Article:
SMBs in SEA region threatened by vastly increasing rates of cryptomining
FYI, this story is more than a year old
Cryptomining is an increasing threat to small and medium businesses (SMBs) in the Southeast Asian (SEA) region, according to new data from Kaspersky.
Kaspersky states it has prevented more than 1.7 million mining malware threats from overwhelming hardware systems from January to June 2020.
In the last decade, major developments have been implemented across SEA countries in terms of connectivity, which has also led to a rise of security threats - namely cryptomining, Kaspersky states.
According to Kaspersky's latest report, the global cybersecurity company has detected 1,726,799 mining attempts in the first half of this year targeting SMBs in SEA.
Despite a slight decrease compared with the same period in 2019, cryptomining attempts logged the highest for SMBs in the region compared to phishing with 1,602,523 detections and ransomware with 504,304 detections from January to June 2020.
Kaspersky's data also shows that four out of six Southeast Asian countries are in the top 15 globally when it comes to cryptomining attempts.
Indonesia is the country with the highest number of cryptomining detections against SMBs for H1 2020, this is despite a decrease of 40% compared to the same period last year, Kaspersky states.
In the global ranking, Russia is the country with the most number of cryptomining prevented by the global cybersecurity company in the second quarter of 2020, followed by China, India, Indonesia and Vietnam.
Kaspersky general manager for SEA, Yeo Siang Tiong says, “This threat is clearly not as popular as phishing and ransomware primarily because its presence is usually unannounced.
“With a pandemic situation that indirectly encourages the development of digital transformation in the SEA region, it is appropriate for business drivers to understand the potential risks of cryptomining.
"This threat is silent, hidden inside our devices and networks, slowly sucking our bandwidth, electricity, and damaging our hardware which are all costly at a time when SMBs need their cash flow the most.”
Kaspersky states that cyberminers are able to do their work for years without attracting any attention and remain undetected for a long time.
Cryptojacking is the unauthorised use of someone else's computer to mine cryptocurrency. This is also known as malicious mining.
Cybercriminals use different covert means to install mining programs on other people's computers and take all the profits from cryptocurrency mining without incurring equipment or electricity costs.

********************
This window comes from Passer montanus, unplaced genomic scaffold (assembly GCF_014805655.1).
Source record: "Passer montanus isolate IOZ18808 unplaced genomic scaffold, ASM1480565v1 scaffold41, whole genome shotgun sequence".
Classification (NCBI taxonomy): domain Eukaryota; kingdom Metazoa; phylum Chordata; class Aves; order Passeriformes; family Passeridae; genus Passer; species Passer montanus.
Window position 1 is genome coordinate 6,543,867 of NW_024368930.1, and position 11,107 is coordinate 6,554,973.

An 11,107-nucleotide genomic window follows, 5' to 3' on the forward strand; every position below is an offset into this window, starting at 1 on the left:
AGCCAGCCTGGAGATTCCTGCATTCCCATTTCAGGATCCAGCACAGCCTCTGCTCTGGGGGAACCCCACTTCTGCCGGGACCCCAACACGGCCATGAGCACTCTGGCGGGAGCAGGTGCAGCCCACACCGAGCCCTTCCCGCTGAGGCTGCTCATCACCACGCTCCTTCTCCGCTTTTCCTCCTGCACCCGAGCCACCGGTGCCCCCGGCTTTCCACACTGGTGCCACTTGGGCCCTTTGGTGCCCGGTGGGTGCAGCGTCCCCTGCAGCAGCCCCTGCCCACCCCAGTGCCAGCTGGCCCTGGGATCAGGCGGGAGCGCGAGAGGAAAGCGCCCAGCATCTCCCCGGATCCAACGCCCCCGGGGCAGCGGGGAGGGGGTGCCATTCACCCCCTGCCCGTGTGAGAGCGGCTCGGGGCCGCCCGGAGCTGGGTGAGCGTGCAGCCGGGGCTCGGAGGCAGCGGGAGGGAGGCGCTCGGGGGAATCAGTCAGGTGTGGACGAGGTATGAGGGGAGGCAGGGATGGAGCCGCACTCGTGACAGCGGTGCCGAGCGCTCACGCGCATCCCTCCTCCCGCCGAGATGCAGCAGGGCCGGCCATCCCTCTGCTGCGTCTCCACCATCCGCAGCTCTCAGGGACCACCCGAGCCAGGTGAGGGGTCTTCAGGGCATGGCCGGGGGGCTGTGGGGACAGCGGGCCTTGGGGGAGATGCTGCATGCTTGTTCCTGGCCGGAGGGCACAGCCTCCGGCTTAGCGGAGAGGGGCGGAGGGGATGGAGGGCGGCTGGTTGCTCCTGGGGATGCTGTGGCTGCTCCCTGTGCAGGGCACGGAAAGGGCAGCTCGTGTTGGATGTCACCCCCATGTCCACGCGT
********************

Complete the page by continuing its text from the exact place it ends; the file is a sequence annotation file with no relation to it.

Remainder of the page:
A cryptomining malware can overwhelm a system, causing severe performance problems, which will have a rapid effect on businesses' networks and their customers.
This particular form of cryptomining can be dangerous for businesses due to the fact that cryptocurrencies remain a more easily anonymised form of ransom payment.
Yeo says, “We understand that cybersecurity can be an afterthought for SMBs in this challenging period. However, defenses are needed to foil malicious attempts which can damage their systems, devices, and their pockets.
"There are simple ways to avoid cryptomining such as never using pirated software and deploying enterprise-grade protection into your servers and endpoints. For our part, we are also offering free cybersecurity training for SMBs to help them educate their employees against these threats online.”
As stated by Kaspersky, some signs that may point towards devices being used for cryptomining are: substantial increase in electrical consumption; CPU System responses slowing down; wasted bandwidth that decreases the speed and efficiency of legitimate computing workloads; batteries running down much faster than before; devices running hot; and if the device uses a data plan, the data usage increasing.
To proactively safeguard a business, decision makers should enhance the cybersecurity awareness of employees, monitor web traffic frequent queries to domains of popular cryptomining pools, keep track of server loads, and carry out regular security audits of corporate network.
It is also a good idea to ensure all software is up to date and the business is implementing the right cybersecurity solution for every aspect of the business operations, both hardware and software related.
Finally Kaspersky recommends for SMBs to use a dedicated endpoint security solution equipped with web and application control, anomaly control and exploit prevention components that monitor and block suspicious activity on the corporate network.